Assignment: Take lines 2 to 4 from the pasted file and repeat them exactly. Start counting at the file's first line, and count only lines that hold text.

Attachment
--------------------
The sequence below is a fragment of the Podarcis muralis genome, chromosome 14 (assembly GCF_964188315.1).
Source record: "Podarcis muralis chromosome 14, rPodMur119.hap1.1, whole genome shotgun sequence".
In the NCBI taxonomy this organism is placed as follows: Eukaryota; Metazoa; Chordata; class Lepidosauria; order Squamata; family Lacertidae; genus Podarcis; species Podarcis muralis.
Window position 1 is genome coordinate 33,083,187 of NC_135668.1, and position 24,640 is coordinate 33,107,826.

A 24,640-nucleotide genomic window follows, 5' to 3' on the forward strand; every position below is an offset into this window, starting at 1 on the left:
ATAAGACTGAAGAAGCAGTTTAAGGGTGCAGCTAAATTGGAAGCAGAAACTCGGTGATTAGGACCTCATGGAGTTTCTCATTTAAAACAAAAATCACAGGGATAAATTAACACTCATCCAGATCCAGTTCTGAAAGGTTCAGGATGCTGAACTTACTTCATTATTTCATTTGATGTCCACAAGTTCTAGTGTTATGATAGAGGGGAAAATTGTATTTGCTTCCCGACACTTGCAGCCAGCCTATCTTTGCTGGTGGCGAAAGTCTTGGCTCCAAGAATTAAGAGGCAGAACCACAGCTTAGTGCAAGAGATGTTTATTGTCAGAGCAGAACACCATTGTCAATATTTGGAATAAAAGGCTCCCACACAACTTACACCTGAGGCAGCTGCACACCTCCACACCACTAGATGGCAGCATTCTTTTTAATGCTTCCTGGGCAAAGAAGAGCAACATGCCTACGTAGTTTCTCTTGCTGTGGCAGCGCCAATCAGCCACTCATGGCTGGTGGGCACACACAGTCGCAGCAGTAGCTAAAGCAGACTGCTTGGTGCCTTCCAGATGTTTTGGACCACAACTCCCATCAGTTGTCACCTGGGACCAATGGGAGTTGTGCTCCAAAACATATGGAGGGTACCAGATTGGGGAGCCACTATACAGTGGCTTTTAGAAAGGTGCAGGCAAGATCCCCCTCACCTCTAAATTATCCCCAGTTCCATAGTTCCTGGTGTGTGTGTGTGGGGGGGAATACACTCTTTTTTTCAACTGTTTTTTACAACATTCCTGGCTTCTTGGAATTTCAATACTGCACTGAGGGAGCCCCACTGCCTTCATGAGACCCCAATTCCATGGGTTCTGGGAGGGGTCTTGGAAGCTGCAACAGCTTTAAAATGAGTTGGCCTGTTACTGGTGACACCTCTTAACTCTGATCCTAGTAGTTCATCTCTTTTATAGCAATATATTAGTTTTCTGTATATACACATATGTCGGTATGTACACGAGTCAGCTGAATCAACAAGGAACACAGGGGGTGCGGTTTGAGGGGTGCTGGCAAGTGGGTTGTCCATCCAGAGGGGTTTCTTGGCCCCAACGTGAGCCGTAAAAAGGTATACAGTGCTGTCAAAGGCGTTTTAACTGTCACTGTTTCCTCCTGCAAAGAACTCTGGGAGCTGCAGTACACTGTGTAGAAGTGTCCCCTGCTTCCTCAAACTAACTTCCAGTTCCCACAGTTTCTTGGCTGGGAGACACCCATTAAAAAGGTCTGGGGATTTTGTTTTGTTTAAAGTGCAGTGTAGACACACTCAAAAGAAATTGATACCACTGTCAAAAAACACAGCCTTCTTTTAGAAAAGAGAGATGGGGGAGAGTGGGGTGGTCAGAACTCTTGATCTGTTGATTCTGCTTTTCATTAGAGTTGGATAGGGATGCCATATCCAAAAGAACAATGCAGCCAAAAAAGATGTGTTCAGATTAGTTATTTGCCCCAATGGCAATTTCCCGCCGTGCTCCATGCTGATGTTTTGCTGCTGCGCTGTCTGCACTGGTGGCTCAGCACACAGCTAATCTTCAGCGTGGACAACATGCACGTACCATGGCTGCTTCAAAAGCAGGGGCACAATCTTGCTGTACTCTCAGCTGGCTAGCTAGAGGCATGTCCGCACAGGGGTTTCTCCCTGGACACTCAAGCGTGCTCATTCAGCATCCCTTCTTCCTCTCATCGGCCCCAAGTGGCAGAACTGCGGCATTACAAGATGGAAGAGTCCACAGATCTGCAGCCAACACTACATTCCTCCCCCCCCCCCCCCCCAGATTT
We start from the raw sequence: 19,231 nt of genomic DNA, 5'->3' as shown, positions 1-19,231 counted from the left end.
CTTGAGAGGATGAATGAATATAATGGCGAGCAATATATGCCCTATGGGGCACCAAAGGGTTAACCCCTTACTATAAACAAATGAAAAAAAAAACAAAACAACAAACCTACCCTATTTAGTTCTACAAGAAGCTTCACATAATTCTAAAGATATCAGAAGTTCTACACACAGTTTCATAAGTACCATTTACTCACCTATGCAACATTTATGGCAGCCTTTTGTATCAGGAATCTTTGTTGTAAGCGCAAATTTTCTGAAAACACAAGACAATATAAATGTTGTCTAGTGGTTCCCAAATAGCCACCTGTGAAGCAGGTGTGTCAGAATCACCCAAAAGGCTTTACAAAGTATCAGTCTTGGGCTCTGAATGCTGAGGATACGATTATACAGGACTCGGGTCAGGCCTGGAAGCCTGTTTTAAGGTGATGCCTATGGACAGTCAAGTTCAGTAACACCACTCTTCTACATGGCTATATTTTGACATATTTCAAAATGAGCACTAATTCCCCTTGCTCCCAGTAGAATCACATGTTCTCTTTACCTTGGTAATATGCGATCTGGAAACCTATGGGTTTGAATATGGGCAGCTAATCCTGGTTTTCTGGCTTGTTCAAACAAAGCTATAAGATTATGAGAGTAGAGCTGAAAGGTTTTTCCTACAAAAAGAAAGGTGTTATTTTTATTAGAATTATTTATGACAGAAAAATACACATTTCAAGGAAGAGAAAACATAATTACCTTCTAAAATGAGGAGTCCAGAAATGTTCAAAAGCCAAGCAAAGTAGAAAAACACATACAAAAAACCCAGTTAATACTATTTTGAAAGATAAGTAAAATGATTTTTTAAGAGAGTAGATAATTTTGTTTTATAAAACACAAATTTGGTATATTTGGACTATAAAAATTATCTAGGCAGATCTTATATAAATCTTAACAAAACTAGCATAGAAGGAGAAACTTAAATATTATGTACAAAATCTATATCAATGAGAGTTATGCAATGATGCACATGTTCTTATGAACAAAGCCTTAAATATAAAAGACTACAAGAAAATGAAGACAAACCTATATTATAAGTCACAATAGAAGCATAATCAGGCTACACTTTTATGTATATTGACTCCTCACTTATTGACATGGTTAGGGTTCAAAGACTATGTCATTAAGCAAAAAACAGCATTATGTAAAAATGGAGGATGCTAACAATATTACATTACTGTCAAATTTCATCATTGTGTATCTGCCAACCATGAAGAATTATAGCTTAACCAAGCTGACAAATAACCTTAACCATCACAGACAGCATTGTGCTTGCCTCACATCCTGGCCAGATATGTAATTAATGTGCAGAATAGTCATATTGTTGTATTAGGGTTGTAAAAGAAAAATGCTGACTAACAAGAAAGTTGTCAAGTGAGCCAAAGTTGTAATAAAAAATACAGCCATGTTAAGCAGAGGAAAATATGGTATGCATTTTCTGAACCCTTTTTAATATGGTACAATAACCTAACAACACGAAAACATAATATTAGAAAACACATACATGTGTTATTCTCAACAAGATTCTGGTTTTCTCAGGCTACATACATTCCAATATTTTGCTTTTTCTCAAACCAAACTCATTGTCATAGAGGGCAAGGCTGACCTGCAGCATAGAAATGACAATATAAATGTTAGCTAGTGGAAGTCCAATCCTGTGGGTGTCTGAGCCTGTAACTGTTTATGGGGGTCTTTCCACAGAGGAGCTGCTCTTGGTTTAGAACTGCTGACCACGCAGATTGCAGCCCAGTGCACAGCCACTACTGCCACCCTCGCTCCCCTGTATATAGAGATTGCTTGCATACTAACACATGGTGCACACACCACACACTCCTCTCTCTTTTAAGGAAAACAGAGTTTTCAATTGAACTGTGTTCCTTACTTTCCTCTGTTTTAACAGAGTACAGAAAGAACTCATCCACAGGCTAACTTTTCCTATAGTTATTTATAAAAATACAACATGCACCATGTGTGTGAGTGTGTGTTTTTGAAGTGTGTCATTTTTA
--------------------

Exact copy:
Source record: "Podarcis muralis chromosome 14, rPodMur119.hap1.1, whole genome shotgun sequence".
In the NCBI taxonomy this organism is placed as follows: Eukaryota; Metazoa; Chordata; class Lepidosauria; order Squamata; family Lacertidae; genus Podarcis; species Podarcis muralis.
Window position 1 is genome coordinate 33,083,187 of NC_135668.1, and position 24,640 is coordinate 33,107,826.